Classes VS Competing

As of recently there is an increasing number of our members who are seeking to take their skills to the next level and compete against other CrossFit athletes. In order to keep our culture intact and preserve what makes Seaward feel the way it does, it is a perfect time to think about how to achieve individual fitness goals within a group setting.

What makes CrossFit unique is also the very thing that can be frustrating for many people: due to the varying movements such as weightlifting, gymnastics, and cardio – there is bound to be a skill that comes more naturally for some and more challenging for others. Learning how to navigate through the ups and downs of this sport can feel like an uphill battle but it’s all about your mindset.

For anyone who has been doing this for a year, you will probably get to a point where you are tired of not being able to do ‘x’. If you only attend 1-3 times a week then it is less likely that you will see the results you are looking for. Consider changing to “If you instead come to classes 5-6 times per week and spend time before or after class working on movements that challenge you, there is a greater chance that you will cycle through movements and eventually develop the strength and technique to achieve your goals. However, only coming to class might not get you to where you want to be in the time you desire.

The next few points are focused on what it takes to move the needle.

How do we navigate growth for ourselves?

This will look different for everyone, and timelines are different. A skill that might take one person 3 months to achieve could take another a year or more. This depends on the individual’s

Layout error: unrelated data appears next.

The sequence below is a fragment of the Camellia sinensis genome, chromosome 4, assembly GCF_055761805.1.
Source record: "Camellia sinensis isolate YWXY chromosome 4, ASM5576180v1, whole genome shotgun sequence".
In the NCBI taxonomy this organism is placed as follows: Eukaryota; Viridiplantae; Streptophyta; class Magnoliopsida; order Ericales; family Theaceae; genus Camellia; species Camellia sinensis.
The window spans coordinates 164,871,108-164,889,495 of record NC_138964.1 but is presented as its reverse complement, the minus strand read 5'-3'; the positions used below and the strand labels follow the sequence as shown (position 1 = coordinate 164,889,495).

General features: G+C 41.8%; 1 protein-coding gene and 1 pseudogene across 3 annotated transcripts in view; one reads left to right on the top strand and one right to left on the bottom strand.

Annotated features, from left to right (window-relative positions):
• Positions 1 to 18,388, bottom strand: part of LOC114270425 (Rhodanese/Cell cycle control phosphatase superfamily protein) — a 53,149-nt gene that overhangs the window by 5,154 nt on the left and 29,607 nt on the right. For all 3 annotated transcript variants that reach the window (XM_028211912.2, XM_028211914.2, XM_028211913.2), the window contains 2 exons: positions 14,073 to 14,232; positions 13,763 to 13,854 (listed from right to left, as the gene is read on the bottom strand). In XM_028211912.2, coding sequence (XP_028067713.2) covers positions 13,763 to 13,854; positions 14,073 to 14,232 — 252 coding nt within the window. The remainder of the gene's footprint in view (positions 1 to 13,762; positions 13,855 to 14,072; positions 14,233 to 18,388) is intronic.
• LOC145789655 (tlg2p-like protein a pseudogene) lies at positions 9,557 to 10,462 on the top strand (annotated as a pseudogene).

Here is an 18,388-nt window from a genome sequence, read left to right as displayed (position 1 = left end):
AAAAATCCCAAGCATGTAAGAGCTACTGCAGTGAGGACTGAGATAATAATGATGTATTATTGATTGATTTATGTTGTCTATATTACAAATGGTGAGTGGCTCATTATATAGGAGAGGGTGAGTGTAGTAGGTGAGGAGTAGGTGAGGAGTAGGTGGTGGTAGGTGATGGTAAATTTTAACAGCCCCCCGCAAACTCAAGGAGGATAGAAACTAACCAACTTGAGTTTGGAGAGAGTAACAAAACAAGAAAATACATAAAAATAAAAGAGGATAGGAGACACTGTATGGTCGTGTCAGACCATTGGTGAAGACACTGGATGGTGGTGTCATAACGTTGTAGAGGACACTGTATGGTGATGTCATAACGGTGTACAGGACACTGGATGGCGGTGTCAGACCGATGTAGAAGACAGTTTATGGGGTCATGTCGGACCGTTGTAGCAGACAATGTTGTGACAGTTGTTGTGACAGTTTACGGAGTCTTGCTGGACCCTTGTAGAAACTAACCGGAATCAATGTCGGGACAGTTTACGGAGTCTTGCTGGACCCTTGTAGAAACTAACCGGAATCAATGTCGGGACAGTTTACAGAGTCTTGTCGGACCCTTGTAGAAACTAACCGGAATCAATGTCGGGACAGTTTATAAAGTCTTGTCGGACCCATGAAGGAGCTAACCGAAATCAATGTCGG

movement history, natural ability, lifestyle and work ethic. Being realistic will serve you better in the long run which brings me to my next point, how much time do you have?

How we spend our time reflects our goals

Putting in the time sucks because we are wired to love instant gratification. Living in 2022 we can Uber ice cream sundaes to our front door. Learning how to carve out space to work on a skill takes practice. Starting small is more realistic and effective. Maybe you want to get double unders? Spending 5-10 minutes after class practicing (or whipping the crap out of yourself) will get you there. Only practicing double unders in a WOD a couple times a month will take you way longer.

Classes are a time to test out what you have been refining. Doing the ‘homework’ matters. What are you willing to do to achieve your goal?


This is a tough one because it is very easy to make excuses… (myself included). There are some skills that I “should” have already, but I haven’t invested the time due to my personal circumstances. However, my growth has been different than someone else’s. I started CrossFit with an injury, a lot of imbalances and I was a new mom who was juggling everyday life, work and family dynamics. For me, my problem areas were weightlifting, gymnastics, running, double unders, rowing… Basically it felt like EVERYTHING.

Instead of overwhelming my mind I picked two days a week when I focused on my weakness. Due to my injury and movement history I had to do a lot of work on my posterior chain and core. My coach, Hannah Douglass, put me onto Active Life RX. Before or after class I would spend 30 minutes doing accessory ‘unsexy stuff’, gymnastic skill work or barbell drills. It is important to build a strong foundation. Just like with weights, you start lighter, drill the technique BEFORE you load up (or at least that is the theory). Gymnastics is a bit more confronting because your body is essentially the ‘equipment’. If you can’t do the fundamentals there is no way to really cheat around it.